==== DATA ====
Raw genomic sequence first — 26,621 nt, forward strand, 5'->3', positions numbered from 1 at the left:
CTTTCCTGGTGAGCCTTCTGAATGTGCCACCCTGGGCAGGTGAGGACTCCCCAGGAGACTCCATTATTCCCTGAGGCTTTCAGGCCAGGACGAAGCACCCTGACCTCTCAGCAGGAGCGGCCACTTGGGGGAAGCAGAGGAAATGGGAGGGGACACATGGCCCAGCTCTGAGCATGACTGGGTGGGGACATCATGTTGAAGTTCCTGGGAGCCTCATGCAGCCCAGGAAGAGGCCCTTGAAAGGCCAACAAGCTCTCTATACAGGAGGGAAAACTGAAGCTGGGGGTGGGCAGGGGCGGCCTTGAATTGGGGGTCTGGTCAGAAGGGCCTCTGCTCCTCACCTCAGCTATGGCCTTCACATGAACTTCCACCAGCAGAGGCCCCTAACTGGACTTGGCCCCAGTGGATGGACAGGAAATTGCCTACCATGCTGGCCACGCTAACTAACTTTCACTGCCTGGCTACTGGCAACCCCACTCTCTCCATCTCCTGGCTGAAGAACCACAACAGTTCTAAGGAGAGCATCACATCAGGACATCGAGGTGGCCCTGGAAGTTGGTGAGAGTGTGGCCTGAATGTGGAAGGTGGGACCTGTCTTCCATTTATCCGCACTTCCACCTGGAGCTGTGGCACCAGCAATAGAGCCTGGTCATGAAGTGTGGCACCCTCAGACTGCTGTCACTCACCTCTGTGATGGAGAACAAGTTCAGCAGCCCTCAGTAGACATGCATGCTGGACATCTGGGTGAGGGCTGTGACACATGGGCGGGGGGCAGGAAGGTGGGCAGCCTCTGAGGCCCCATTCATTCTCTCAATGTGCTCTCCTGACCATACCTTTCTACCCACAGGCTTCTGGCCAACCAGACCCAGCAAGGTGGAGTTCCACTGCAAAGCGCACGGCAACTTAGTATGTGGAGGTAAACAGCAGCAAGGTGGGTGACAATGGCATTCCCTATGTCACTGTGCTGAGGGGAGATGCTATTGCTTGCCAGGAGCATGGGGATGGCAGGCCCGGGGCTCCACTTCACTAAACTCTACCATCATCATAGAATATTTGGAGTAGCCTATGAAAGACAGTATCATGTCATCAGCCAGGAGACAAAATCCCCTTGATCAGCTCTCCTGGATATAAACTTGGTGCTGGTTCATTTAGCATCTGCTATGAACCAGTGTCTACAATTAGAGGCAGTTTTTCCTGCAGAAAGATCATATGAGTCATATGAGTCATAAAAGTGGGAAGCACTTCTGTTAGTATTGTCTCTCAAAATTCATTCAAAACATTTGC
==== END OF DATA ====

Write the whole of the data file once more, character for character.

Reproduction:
Raw genomic sequence first — 26,621 nt, forward strand, 5'->3', positions numbered from 1 at the left:
CTTTCCTGGTGAGCCTTCTGAATGTGCCACCCTGGGCAGGTGAGGACTCCCCAGGAGACTCCATTATTCCCTGAGGCTTTCAGGCCAGGACGAAGCACCCTGACCTCTCAGCAGGAGCGGCCACTTGGGGGAAGCAGAGGAAATGGGAGGGGACACATGGCCCAGCTCTGAGCATGACTGGGTGGGGACATCATGTTGAAGTTCCTGGGAGCCTCATGCAGCCCAGGAAGAGGCCCTTGAAAGGCCAACAAGCTCTCTATACAGGAGGGAAAACTGAAGCTGGGGGTGGGCAGGGGCGGCCTTGAATTGGGGGTCTGGTCAGAAGGGCCTCTGCTCCTCACCTCAGCTATGGCCTTCACATGAACTTCCACCAGCAGAGGCCCCTAACTGGACTTGGCCCCAGTGGATGGACAGGAAATTGCCTACCATGCTGGCCACGCTAACTAACTTTCACTGCCTGGCTACTGGCAACCCCACTCTCTCCATCTCCTGGCTGAAGAACCACAACAGTTCTAAGGAGAGCATCACATCAGGACATCGAGGTGGCCCTGGAAGTTGGTGAGAGTGTGGCCTGAATGTGGAAGGTGGGACCTGTCTTCCATTTATCCGCACTTCCACCTGGAGCTGTGGCACCAGCAATAGAGCCTGGTCATGAAGTGTGGCACCCTCAGACTGCTGTCACTCACCTCTGTGATGGAGAACAAGTTCAGCAGCCCTCAGTAGACATGCATGCTGGACATCTGGGTGAGGGCTGTGACACATGGGCGGGGGGCAGGAAGGTGGGCAGCCTCTGAGGCCCCATTCATTCTCTCAATGTGCTCTCCTGACCATACCTTTCTACCCACAGGCTTCTGGCCAACCAGACCCAGCAAGGTGGAGTTCCACTGCAAAGCGCACGGCAACTTAGTATGTGGAGGTAAACAGCAGCAAGGTGGGTGACAATGGCATTCCCTATGTCACTGTGCTGAGGGGAGATGCTATTGCTTGCCAGGAGCATGGGGATGGCAGGCCCGGGGCTCCACTTCACTAAACTCTACCATCATCATAGAATATTTGGAGTAGCCTATGAAAGACAGTATCATGTCATCAGCCAGGAGACAAAATCCCCTTGATCAGCTCTCCTGGATATAAACTTGGTGCTGGTTCATTTAGCATCTGCTATGAACCAGTGTCTACAATTAGAGGCAGTTTTTCCTGCAGAAAGATCATATGAGTCATATGAGTCATAAAAGTGGGAAGCACTTCTGTTAGTATTGTCTCTCAAAATTCATTCAAAACATTTGC